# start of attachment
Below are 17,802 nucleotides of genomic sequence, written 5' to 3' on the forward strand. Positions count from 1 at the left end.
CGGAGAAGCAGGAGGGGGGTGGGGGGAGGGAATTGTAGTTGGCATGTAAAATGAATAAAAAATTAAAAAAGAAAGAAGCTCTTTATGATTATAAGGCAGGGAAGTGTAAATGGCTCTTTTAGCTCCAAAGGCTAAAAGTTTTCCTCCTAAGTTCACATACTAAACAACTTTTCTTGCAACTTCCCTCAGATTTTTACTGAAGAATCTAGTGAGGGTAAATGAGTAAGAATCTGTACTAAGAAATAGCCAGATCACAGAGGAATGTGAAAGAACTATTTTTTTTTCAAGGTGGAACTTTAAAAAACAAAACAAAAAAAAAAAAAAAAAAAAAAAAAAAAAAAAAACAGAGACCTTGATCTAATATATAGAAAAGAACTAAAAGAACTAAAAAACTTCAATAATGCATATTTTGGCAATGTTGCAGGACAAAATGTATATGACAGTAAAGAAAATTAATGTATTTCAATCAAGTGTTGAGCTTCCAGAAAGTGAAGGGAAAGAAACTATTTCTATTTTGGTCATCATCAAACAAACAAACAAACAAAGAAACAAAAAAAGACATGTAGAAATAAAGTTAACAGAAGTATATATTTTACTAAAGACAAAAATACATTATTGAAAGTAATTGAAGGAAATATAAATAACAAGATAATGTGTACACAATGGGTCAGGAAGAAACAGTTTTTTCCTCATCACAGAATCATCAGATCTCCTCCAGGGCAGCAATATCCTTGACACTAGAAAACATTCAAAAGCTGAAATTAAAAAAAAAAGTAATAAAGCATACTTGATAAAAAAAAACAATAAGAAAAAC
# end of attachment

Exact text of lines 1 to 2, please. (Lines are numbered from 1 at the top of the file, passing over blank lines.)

Below are 17,802 nucleotides of genomic sequence, written 5' to 3' on the forward strand. Positions count from 1 at the left end.
CGGAGAAGCAGGAGGGGGGTGGGGGGAGGGAATTGTAGTTGGCATGTAAAATGAATAAAAAATTAAAAAAGAAAGAAGCTCTTTATGATTATAAGGCAGGGAAGTGTAAATGGCTCTTTTAGCTCCAAAGGCTAAAAGTTTTCCTCCTAAGTTCACATACTAAACAACTTTTCTTGCAACTTCCCTCAGATTTTTACTGAAGAATCTAGTGAGGGTAAATGAGTAAGAATCTGTACTAAGAAATAGCCAGATCACAGAGGAATGTGAAAGAACTATTTTTTTTTCAAGGTGGAACTTTAAAAAACAAAACAAAAAAAAAAAAAAAAAAAAAAAAAAAAAAAAAACAGAGACCTTGATCTAATATATAGAAAAGAACTAAAAGAACTAAAAAACTTCAATAATGCATATTTTGGCAATGTTGCAGGACAAAATGTATATGACAGTAAAGAAAATTAATGTATTTCAATCAAGTGTTGAGCTTCCAGAAAGTGAAGGGAAAGAAACTATTTCTATTTTGGTCATCATCAAACAAACAAACAAACAAAGAAACAAAAAAAGACATGTAGAAATAAAGTTAACAGAAGTATATATTTTACTAAAGACAAAAATACATTATTGAAAGTAATTGAAGGAAATATAAATAACAAGATAATGTGTACACAATGGGTCAGGAAGAAACAGTTTTTTCCTCATCACAGAATCATCAGATCTCCTCCAGGGCAGCAATATCCTTGACACTAGAAAACATTCAAAAGCTGAAATTAAAAAAAAAAGTAATAAAGCATACTTGATAAAAAAAAACAATAAGAAAAAC